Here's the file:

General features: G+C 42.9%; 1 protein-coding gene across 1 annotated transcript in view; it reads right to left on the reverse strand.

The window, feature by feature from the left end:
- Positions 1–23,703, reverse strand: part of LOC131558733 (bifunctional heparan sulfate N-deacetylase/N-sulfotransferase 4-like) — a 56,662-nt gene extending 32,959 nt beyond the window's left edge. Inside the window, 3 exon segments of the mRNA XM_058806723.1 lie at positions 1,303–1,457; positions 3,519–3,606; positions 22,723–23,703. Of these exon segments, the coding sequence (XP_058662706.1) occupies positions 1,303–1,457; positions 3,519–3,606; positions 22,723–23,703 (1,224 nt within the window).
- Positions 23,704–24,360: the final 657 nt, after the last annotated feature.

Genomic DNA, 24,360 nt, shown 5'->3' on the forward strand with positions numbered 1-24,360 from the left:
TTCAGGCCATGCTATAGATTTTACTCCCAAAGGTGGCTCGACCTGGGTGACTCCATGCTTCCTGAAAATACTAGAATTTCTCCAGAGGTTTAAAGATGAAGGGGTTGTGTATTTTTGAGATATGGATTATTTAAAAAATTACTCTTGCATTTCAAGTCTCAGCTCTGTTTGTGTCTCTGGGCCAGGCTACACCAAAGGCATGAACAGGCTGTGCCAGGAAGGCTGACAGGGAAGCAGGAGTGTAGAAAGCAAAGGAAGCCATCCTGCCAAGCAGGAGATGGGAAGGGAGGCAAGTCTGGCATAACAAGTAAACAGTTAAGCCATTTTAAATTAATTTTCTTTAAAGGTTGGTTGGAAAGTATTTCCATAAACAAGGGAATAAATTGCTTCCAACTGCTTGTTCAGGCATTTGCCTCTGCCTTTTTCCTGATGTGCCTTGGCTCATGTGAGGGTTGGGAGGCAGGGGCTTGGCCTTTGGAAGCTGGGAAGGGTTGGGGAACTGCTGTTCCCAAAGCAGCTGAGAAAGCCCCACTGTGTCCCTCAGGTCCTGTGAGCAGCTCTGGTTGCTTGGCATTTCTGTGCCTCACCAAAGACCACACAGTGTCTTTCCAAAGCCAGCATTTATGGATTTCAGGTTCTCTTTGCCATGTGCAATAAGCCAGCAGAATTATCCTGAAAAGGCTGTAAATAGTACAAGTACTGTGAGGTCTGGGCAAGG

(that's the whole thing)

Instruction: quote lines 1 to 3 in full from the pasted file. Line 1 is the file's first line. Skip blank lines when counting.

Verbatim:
General features: G+C 42.9%; 1 protein-coding gene across 1 annotated transcript in view; it reads right to left on the reverse strand.

The window, feature by feature from the left end:
- Positions 1–23,703, reverse strand: part of LOC131558733 (bifunctional heparan sulfate N-deacetylase/N-sulfotransferase 4-like) — a 56,662-nt gene extending 32,959 nt beyond the window's left edge. Inside the window, 3 exon segments of the mRNA XM_058806723.1 lie at positions 1,303–1,457; positions 3,519–3,606; positions 22,723–23,703. Of these exon segments, the coding sequence (XP_058662706.1) occupies positions 1,303–1,457; positions 3,519–3,606; positions 22,723–23,703 (1,224 nt within the window).